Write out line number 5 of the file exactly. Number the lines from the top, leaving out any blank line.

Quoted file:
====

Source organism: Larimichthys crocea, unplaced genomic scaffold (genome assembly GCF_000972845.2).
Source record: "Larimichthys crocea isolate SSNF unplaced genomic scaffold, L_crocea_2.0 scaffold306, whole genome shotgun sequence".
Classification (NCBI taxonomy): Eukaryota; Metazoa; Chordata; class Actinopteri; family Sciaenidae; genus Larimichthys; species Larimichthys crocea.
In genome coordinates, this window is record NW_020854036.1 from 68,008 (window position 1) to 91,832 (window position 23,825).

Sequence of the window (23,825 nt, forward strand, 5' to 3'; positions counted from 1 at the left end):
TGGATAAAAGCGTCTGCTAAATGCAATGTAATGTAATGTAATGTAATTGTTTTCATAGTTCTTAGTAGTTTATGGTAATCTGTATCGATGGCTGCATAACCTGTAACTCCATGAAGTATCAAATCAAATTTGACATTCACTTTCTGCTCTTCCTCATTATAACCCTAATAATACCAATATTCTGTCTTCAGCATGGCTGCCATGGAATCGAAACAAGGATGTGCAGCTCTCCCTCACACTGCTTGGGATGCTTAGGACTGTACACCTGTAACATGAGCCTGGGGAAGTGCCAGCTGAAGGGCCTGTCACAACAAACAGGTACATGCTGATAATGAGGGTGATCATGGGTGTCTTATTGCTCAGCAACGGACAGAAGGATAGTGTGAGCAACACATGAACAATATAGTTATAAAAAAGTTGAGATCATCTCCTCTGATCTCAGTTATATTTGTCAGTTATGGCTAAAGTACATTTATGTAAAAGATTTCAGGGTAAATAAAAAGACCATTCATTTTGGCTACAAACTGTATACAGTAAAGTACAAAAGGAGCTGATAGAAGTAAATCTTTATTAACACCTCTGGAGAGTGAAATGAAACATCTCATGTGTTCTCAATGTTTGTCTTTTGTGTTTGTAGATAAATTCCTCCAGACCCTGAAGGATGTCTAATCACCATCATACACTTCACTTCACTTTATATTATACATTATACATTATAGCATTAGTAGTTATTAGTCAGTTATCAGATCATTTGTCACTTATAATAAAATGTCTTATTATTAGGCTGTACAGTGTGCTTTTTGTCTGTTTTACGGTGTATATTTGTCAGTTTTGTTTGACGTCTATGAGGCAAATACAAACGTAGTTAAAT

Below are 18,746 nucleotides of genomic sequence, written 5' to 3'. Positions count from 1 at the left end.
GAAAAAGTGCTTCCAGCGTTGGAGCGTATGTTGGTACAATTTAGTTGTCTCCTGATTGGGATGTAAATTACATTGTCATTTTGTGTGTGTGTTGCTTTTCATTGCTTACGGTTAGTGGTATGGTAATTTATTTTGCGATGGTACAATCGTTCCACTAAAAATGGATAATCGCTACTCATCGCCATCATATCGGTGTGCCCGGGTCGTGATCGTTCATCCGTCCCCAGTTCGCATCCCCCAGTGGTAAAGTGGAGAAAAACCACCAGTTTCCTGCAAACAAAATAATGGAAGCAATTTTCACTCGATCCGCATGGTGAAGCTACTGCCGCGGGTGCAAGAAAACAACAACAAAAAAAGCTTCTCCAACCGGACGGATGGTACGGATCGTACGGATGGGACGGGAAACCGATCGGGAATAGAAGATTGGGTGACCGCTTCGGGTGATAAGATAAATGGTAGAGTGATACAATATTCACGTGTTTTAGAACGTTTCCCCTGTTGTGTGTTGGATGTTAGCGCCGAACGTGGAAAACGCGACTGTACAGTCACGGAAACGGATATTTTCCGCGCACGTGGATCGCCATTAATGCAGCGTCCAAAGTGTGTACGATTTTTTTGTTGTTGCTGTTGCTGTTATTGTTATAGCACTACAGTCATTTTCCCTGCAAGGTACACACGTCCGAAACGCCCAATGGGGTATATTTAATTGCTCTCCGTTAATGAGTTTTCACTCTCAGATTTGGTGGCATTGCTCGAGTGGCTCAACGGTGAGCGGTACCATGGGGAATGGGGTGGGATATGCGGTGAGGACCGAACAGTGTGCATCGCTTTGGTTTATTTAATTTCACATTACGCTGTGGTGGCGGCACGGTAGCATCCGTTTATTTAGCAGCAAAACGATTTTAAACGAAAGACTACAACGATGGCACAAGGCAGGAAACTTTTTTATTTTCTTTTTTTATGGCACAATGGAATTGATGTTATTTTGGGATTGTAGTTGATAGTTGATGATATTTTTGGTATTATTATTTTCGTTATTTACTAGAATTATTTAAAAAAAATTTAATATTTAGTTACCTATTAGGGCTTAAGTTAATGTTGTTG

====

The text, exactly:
Sequence of the window (23,825 nt, forward strand, 5' to 3'; positions counted from 1 at the left end):